6. Debriefing & Exit: After solving all tasks, OLab allows researchers to forward participants to an exit survey and a debriefing website.

Researcher Workflow

  1. Setup Study Environment: During the study setup, researchers can freely choose operating systems, applications, tools, file access, and connection control.
  2. Setup Tasks & Conditions: OLab supports within-subjects, between-subjects, and mixed studies. Tasks and conditions can be randomized or arranged using the Latin squares method.
  3. Scaling: OLab is based on a highly scalable Kubernetes cluster and allows researchers to run studies in different geographical regions with many concurrent participants to optimize connection speeds and scale available environments.
  4. Generate Invites: OLab supports individual invite tokens for participants, forgoing the need to save participants’ personally identifiable information (PII). Invite tokens can be used to track participants across other services (e. g., Amazon’s MTurk).
  5. Study Progress: Researchers can track the study progress and modify and manage scaling options using a dashboard.
  6. Data Access: After study completion, researchers can gather the collected data (e. g., specific study metrics, metadata, and questionnaire answers) with a mouse click.

Evaluation

To evaluate OLab, we conducted three studies. First an expert walkthrough with other usable security researchers covering aspects like the UX of OLab. After completing said walkthrough and implementing expert feedback into our prototype, we conducted two studies with end-users.

In the first study, we set up a virtual fileshare (samba) and database (MySql) server, which we then provided to a sys-admin to debug in an interview-like environment. This setup intends to demonstrate the unique capabilities of a technology like OLab, since this type of setup would usually be very difficult to conduct remotely. Using the feedback from this guided approach, we could address a few misconceptions in our task display and the iconography of OLab. OLab was well perceived by participants and worked on almost all broadband connections (everything above 8.0 Mbit/s downlink and 0.8 Mbit/s uplink)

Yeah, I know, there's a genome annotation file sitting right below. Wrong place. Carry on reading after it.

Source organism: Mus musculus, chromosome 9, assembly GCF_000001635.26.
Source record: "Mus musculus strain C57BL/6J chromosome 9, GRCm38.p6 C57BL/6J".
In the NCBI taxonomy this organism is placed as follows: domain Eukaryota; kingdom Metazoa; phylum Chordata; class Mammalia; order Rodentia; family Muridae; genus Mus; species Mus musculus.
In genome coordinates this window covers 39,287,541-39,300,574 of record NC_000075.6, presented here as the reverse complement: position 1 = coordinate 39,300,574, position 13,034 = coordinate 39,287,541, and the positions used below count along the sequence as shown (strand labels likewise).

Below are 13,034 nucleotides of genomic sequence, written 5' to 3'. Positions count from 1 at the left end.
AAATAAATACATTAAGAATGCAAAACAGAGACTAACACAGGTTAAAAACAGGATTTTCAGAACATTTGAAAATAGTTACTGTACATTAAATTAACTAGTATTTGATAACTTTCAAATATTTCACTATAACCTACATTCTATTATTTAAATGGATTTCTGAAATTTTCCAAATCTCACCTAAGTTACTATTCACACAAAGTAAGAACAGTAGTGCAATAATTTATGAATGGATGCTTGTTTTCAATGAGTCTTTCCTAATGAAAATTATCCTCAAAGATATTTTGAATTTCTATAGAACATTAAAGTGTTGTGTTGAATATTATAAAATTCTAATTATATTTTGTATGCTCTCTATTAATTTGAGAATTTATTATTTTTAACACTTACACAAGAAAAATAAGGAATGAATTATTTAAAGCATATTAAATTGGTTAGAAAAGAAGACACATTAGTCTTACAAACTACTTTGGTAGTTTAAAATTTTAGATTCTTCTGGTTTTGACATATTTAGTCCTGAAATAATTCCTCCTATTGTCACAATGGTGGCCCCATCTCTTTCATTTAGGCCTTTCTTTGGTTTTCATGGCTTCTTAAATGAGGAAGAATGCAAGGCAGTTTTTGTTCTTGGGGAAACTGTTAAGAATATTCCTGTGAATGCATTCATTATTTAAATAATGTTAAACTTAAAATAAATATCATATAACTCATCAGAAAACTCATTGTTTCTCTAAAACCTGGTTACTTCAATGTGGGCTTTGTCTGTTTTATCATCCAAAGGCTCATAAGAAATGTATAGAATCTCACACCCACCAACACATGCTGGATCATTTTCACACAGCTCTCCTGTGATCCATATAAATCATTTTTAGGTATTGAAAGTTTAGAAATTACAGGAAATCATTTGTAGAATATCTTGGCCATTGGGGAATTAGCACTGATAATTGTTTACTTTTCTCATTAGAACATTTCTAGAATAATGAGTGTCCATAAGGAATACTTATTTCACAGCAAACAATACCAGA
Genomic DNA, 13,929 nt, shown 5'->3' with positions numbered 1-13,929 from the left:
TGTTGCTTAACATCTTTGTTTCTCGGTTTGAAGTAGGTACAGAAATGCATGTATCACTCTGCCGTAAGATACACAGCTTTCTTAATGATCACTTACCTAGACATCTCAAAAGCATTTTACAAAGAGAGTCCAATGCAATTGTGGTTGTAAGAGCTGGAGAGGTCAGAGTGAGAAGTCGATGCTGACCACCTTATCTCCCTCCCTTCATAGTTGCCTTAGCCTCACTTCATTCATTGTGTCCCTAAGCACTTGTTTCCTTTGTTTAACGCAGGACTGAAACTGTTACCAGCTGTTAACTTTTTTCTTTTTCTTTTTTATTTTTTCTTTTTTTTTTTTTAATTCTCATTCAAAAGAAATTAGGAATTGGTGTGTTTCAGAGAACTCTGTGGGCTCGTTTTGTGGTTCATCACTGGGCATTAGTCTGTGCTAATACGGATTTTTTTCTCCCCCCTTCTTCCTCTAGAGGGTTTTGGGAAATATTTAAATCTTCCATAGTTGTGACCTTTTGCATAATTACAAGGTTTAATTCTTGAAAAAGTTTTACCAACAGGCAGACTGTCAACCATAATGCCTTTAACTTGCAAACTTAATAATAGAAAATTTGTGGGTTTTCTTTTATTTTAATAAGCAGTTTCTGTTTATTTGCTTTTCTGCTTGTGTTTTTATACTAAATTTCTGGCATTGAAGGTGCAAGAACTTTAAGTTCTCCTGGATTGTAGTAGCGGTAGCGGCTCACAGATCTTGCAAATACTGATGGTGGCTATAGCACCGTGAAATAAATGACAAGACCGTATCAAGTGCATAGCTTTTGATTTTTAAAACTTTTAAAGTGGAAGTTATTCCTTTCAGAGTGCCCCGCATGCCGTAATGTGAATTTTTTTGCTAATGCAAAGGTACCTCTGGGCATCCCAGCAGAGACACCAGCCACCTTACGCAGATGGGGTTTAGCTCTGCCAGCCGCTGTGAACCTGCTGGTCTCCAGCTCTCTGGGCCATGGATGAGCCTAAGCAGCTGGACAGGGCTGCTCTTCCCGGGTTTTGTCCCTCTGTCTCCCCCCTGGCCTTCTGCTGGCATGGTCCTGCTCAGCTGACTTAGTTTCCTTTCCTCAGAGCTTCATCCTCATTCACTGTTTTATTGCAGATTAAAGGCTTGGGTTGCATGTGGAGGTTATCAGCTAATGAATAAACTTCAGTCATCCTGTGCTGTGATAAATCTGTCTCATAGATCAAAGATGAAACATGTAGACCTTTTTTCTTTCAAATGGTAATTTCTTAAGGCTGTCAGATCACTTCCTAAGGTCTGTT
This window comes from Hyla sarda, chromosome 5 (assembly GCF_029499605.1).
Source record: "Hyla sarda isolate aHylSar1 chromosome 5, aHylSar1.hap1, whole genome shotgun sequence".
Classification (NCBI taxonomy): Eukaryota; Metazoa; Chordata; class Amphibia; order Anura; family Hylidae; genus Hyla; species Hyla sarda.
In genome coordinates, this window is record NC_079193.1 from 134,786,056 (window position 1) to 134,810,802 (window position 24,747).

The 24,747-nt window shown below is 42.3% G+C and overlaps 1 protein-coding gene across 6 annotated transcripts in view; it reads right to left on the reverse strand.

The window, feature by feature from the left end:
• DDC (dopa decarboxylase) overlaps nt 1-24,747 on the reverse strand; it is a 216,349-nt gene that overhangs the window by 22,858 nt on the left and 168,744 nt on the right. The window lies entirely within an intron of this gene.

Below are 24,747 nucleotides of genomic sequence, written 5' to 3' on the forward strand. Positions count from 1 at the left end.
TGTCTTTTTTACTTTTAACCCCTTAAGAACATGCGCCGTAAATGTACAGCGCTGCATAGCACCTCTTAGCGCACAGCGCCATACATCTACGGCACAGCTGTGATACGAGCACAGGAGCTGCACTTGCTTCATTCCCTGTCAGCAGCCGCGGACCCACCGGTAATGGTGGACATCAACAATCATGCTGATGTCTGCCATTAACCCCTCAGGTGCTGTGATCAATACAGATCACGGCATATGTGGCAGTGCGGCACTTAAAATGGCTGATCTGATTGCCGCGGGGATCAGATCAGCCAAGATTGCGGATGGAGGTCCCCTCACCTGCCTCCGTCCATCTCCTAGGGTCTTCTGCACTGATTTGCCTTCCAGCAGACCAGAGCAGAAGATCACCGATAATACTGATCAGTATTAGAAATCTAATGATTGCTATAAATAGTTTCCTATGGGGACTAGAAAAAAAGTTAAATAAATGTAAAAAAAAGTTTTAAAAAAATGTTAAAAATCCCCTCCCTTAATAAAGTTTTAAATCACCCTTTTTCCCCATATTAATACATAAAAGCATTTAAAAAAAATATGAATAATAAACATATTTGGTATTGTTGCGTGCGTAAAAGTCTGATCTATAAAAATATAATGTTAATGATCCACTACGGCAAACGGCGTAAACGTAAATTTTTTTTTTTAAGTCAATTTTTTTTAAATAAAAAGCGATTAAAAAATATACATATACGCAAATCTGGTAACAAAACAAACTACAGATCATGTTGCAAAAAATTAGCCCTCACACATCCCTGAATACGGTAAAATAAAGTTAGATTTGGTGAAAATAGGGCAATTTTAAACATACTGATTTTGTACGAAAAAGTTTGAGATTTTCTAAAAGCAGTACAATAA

For our second study, we provided a full-on development environment (PyCharm) with a python environment and a python programming task to a set of developers. In a setup similar to "Comparing the Usability of Cryptographic APIs", we tasked developers to work with a cryptographic API and implement its tasks. Since this was an evaluation of OLab, we only evaluated a single cryptographic API and in a within-subjects round-robin setup, we asked participants to solve the task once in our Environment and once in a more classical remote study setup using a website and manual download of the task. While some participants mentioned missing their “usual” programming setup in OLab, most where impressed by the OLab study flow, ease of access with environment and required libraries set up and a code environment ready to go. We further found out that participants followed our instructions more clearly in OLab due to the study-specific interface.

Our first study

Replication Package

To make our study reproducible and allow for easy access for meta-research, we publish a replication package containing the following documents. It is hosted on the research data repository of the Leibniz University Hannover.

Table of Contents:


Guided DevOps Study & Comparison Experiment

  • Condition design
  • Consent form
  • Scenario description
  • Tasks & Task descriptions
  • Study procedure protocol
  • Between task surveys & exit survey

Comparison Experiment specific

  • Instructions for
    • Download Environment
    • OLab Environment

@inproceedings {conf/soups/huaman22,
  author = {Nicolas Huaman and
Alexander Krause and
Dominik Wermke and
Jan H. Klemmer and
Christian Stransky and
Yasemin Acar and
Sascha Fahl},
  title = {If You {Can{\textquoteright}t} Get Them to the Lab: Evaluating a Virtual Study Environment with Security Information Workers},
  booktitle = {Eighteenth Symposium on Usable Privacy and Security, SOUPS 2022, Boston MA, USA, August 8-9, 2022},
  year = {2022},
  address = {Boston, MA},
  url = {https://www.usenix.org/conference/soups2022/presentation/huaman},
  publisher = {USENIX Association},
  month = aug,
}